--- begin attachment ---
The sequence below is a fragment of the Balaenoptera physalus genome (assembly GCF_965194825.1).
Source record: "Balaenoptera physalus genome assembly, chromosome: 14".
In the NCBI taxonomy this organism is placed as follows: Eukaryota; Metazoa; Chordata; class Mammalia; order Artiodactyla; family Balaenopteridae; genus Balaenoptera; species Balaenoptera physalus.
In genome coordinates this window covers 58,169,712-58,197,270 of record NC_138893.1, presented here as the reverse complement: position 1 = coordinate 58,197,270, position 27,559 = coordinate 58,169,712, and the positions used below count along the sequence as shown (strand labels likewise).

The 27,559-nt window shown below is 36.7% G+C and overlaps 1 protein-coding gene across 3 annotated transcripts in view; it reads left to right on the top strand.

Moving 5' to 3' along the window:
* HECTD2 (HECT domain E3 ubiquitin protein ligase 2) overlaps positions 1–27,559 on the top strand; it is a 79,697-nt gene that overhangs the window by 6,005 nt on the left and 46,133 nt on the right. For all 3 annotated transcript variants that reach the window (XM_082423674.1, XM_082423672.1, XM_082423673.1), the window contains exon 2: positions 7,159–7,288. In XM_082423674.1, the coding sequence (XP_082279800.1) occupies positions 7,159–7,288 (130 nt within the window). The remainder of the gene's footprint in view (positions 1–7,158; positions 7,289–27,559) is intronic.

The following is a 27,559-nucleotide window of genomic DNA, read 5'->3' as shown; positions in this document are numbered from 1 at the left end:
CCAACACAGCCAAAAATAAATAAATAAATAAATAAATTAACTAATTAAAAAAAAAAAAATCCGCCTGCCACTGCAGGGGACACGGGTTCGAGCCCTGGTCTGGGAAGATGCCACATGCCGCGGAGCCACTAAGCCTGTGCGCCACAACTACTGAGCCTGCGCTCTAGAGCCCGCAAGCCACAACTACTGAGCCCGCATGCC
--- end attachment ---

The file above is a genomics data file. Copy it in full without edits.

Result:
The sequence below is a fragment of the Balaenoptera physalus genome (assembly GCF_965194825.1).
Source record: "Balaenoptera physalus genome assembly, chromosome: 14".
In the NCBI taxonomy this organism is placed as follows: Eukaryota; Metazoa; Chordata; class Mammalia; order Artiodactyla; family Balaenopteridae; genus Balaenoptera; species Balaenoptera physalus.
In genome coordinates this window covers 58,169,712-58,197,270 of record NC_138893.1, presented here as the reverse complement: position 1 = coordinate 58,197,270, position 27,559 = coordinate 58,169,712, and the positions used below count along the sequence as shown (strand labels likewise).

The 27,559-nt window shown below is 36.7% G+C and overlaps 1 protein-coding gene across 3 annotated transcripts in view; it reads left to right on the top strand.

Moving 5' to 3' along the window:
* HECTD2 (HECT domain E3 ubiquitin protein ligase 2) overlaps positions 1–27,559 on the top strand; it is a 79,697-nt gene that overhangs the window by 6,005 nt on the left and 46,133 nt on the right. For all 3 annotated transcript variants that reach the window (XM_082423674.1, XM_082423672.1, XM_082423673.1), the window contains exon 2: positions 7,159–7,288. In XM_082423674.1, the coding sequence (XP_082279800.1) occupies positions 7,159–7,288 (130 nt within the window). The remainder of the gene's footprint in view (positions 1–7,158; positions 7,289–27,559) is intronic.

The following is a 27,559-nucleotide window of genomic DNA, read 5'->3' as shown; positions in this document are numbered from 1 at the left end:
CCAACACAGCCAAAAATAAATAAATAAATAAATAAATTAACTAATTAAAAAAAAAAAAATCCGCCTGCCACTGCAGGGGACACGGGTTCGAGCCCTGGTCTGGGAAGATGCCACATGCCGCGGAGCCACTAAGCCTGTGCGCCACAACTACTGAGCCTGCGCTCTAGAGCCCGCAAGCCACAACTACTGAGCCCGCATGCC